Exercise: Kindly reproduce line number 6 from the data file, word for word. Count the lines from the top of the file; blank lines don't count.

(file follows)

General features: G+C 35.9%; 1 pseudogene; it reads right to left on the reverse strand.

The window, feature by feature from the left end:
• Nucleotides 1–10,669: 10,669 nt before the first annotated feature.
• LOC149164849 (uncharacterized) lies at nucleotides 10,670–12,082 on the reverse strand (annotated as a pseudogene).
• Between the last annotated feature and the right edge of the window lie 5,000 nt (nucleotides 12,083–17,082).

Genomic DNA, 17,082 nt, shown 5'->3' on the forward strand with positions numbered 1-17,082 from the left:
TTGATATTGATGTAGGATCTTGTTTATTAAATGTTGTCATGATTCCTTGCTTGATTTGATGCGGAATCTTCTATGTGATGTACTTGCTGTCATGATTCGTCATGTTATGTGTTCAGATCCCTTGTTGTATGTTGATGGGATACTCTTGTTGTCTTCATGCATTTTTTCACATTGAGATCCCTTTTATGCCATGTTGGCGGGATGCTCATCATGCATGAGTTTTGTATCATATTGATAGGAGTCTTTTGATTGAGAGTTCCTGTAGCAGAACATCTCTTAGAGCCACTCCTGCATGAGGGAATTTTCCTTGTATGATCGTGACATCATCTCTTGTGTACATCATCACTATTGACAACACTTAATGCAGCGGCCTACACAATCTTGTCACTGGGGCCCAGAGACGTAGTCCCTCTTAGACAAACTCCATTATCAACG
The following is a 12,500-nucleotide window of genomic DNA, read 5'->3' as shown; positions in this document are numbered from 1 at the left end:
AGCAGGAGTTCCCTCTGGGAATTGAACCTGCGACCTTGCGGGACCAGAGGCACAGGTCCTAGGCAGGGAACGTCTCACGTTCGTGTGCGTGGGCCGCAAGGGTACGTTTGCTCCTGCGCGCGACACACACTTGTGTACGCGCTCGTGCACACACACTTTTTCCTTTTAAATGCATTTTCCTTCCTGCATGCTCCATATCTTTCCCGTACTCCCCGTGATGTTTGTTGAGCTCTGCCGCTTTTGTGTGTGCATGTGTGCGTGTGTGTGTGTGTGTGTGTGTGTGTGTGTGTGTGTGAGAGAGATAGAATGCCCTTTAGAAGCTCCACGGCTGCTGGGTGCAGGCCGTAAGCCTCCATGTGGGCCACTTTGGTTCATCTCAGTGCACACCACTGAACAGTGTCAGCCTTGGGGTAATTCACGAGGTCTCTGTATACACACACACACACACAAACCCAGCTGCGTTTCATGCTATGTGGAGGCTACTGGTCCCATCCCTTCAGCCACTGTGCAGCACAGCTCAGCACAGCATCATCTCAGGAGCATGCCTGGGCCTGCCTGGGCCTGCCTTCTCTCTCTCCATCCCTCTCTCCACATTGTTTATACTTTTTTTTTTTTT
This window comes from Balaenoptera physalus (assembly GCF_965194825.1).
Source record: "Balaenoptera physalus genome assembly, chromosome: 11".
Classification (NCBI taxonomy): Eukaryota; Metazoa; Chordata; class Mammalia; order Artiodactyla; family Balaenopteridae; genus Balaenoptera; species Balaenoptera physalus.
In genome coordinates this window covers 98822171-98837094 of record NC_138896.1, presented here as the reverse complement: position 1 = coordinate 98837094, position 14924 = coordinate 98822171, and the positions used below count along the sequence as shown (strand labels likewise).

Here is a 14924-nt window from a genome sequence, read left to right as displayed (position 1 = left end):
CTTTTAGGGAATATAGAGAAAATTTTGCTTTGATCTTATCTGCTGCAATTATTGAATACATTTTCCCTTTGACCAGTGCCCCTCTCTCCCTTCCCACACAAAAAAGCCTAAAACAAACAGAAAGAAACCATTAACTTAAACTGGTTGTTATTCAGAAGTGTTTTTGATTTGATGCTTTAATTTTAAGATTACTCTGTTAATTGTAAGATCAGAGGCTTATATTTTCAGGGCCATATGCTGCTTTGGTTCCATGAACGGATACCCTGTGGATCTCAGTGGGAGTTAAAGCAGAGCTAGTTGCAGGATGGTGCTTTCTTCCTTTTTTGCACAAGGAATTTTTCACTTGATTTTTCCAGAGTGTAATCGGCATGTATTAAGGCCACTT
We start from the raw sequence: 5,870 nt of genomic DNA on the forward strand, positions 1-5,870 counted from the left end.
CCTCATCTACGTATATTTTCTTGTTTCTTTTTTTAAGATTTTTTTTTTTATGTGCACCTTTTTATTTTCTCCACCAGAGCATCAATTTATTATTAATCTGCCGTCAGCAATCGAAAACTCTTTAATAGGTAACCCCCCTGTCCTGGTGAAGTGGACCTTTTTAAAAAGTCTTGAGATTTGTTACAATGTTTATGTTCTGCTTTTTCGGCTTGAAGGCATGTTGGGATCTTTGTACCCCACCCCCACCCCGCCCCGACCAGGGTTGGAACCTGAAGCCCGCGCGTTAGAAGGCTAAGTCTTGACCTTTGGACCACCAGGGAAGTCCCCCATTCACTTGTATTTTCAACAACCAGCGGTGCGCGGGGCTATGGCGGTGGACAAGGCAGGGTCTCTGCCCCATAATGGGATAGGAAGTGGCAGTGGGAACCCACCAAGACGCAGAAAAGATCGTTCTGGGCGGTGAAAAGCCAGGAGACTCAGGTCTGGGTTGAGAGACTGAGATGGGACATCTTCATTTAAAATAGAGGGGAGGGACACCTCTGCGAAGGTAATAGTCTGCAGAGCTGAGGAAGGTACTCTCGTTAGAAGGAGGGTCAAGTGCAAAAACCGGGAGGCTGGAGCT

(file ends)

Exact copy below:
Genomic DNA, 17,082 nt, shown 5'->3' on the forward strand with positions numbered 1-17,082 from the left: